Conn. to Open Prison for 'Impulsive' Inmates Aged 18-25 - NECN
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Conn. to Open Prison for 'Impulsive' Inmates Aged 18-25

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    Conn. to Open Prison for 'Impulsive' Inmates Aged 18-25
    AP
    Scott Semple, Connecticut’s correction commissioner, speaks during an Associated Press interview in his office in Wethersfield, Conn., on Wednesday, Dec. 16, 2015. Simple plans to convert a prison exclusively to house and deal with the unique issues of inmates

    A prison is being planned in Connecticut that officials say would be the first of its kind in the country to exclusively house and deal with issues unique to inmates between the ages of 18 and 25.

    The staff at the prison would receive special training in dealing with younger inmates, and the programming at the prison would focus on the brain development of young adults, the state's correction commissioner, Scott Semple, told The Associated Press.

    "This is the most impulsive population," he said. "They tend to be involved in more assaults and things of that nature and what we are trying to do is impact that."

    He said the prison also would protect the younger inmates from abuse and manipulation by older prisoners.

    Brynn Anderson/AP Photo

    The prison will be based on a model he saw in Germany this summer on a trip with Gov. Dannel P. Malloy, Semple said.

    The department is seeking input from educational and other experts and is looking at a behavior-modification curriculum that the Department of Children and Families uses with youthful offenders to determine if some of that would work in the prison.

    "What I envision is that incident rates will go down systemwide," he said. "It also gives us the greatest potential to reduce the recidivism rate in a large way."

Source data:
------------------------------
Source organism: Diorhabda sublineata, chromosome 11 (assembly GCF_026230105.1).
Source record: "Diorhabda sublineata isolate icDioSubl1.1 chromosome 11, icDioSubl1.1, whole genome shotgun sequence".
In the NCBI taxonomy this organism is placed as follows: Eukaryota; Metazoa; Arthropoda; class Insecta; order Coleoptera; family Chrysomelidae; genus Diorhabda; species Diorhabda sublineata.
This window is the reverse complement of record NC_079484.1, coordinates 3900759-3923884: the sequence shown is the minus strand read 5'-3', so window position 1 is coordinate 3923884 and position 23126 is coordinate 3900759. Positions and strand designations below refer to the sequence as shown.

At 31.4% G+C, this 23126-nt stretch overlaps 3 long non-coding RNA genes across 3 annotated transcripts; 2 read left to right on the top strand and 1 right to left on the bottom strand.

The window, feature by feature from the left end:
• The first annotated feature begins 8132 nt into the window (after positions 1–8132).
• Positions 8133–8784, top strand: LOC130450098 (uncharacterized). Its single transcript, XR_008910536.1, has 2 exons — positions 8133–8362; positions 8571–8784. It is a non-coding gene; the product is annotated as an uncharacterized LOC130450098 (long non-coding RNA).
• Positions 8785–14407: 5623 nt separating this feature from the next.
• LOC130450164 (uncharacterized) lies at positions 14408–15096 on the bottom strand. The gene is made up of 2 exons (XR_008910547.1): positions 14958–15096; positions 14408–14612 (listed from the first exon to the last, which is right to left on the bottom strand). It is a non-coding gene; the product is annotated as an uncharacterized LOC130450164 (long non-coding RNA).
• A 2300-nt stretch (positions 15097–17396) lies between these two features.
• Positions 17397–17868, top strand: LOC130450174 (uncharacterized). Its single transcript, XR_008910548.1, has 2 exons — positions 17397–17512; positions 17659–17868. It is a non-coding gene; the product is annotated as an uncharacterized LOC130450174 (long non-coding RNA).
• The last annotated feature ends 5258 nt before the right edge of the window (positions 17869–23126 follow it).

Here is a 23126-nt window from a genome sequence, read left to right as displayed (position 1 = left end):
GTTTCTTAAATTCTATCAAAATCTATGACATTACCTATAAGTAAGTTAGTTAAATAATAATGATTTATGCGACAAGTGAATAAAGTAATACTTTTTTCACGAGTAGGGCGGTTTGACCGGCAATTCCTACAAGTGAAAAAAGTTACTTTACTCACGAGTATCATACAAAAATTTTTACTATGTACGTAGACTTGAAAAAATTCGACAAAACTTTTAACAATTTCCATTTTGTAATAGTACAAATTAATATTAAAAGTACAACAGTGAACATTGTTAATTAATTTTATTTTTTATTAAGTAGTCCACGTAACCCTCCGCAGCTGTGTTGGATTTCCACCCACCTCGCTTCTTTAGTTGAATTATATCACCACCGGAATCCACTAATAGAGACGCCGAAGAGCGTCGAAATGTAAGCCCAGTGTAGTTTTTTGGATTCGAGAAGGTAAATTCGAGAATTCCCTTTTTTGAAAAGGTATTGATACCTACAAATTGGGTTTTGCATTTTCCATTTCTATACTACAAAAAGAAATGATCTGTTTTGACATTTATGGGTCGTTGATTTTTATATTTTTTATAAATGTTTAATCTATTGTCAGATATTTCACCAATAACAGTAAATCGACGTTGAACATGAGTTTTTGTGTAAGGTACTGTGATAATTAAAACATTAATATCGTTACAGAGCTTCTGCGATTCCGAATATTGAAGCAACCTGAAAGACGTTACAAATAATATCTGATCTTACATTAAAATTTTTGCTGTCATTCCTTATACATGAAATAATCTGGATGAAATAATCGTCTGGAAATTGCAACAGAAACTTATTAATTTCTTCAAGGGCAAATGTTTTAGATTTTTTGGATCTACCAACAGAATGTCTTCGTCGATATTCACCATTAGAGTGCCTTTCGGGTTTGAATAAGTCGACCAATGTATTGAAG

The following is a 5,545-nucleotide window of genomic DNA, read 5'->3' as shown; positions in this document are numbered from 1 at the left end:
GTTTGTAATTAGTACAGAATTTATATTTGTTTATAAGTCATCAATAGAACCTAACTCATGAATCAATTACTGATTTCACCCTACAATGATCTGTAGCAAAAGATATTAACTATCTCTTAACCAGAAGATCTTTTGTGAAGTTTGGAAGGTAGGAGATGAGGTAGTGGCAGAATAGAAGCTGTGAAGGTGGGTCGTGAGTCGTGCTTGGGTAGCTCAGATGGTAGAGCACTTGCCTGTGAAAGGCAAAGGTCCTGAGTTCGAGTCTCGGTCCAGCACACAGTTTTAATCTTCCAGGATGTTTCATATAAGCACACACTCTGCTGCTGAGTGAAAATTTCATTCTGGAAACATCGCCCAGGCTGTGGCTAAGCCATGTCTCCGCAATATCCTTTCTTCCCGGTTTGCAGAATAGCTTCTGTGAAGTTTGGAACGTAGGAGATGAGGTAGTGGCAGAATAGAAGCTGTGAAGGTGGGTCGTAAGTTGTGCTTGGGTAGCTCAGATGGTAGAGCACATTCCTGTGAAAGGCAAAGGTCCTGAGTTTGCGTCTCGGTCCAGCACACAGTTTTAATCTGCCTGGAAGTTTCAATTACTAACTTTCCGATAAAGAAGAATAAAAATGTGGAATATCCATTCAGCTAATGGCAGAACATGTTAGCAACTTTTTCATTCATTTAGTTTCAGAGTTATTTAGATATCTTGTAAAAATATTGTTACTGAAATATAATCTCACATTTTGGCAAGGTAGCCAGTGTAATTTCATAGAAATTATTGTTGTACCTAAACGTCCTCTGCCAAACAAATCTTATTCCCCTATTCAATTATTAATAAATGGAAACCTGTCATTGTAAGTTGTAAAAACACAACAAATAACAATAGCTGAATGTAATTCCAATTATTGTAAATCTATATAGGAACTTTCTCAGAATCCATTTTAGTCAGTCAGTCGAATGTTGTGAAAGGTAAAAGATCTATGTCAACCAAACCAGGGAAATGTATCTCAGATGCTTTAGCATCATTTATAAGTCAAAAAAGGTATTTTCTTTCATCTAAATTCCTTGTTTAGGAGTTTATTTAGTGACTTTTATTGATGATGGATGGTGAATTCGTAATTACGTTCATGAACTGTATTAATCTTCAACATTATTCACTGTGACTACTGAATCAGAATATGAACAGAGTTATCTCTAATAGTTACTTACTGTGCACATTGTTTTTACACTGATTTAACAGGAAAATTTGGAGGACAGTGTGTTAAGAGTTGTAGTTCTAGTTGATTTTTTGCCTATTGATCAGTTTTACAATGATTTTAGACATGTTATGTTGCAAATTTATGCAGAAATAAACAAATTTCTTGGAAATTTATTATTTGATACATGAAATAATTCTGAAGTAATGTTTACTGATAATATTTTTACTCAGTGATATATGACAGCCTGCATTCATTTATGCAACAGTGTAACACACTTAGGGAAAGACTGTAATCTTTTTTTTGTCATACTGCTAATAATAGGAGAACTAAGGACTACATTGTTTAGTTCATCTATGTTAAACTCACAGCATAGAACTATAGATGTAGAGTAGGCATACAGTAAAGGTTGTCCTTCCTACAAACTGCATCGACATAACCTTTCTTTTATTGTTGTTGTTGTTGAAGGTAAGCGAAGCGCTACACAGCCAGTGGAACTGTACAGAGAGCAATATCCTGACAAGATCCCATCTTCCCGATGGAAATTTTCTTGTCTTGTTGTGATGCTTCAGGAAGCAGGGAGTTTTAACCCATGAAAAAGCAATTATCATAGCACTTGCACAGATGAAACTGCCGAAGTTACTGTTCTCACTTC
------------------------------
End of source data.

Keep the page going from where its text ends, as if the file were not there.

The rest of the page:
Nicholas Turner, the president of the Vera Institute of Justice, a national criminal-justice policy nonprofit, confirmed the prison would be a first for the United States and said others will be watching closely to see how it works.

    "In order to truly move from a system rooted in retribution and punishment to one that prioritizes rehabilitation and the protection of human dignity, we must reconsider a 'one size fits all' approach, particularly with the people in our justice system who have the most ahead of them," he said.

    New York City announced plans in September to move over 1,000 inmates ages 18 to 21 to a new unit at Rikers Island, and other states including Florida, Maine, Colorado and Massachusetts have facilities for young adults.

    But the Connecticut facility would be the first full prison to focus on youth brain development.

    B.J. Casey, the director of the Sackler Institute for Developmental Psychobiology at Cornell University, said she is pleased that Connecticut has decided to take into consideration developmental changes in young people when dealing with their rehabilitation.

    "I hope with these changes that special attention will be given for opportunities for these individuals to engage in prosocial behavior and to have prosocial role models in preparation for their transition back into society," she said.

    There are currently 3,092 inmates between 18 and 25 in the prison system out of a population of 15,807. The department said 635 of those inmates are 25.

    Semple said the move does not require legislative approval. He said he will look at the prison system's own budget for funds before asking for any additional money and plans to use one of the state's 18 existing prisons.

    "Some things we're going to have find resources for," he said. "It is going to require specialty training for the staff."

    He said he also plans to set up a similar unit at the York prison for women. Plans call for the prison to open by January 2017, though officials have not yet decided which facility to convert.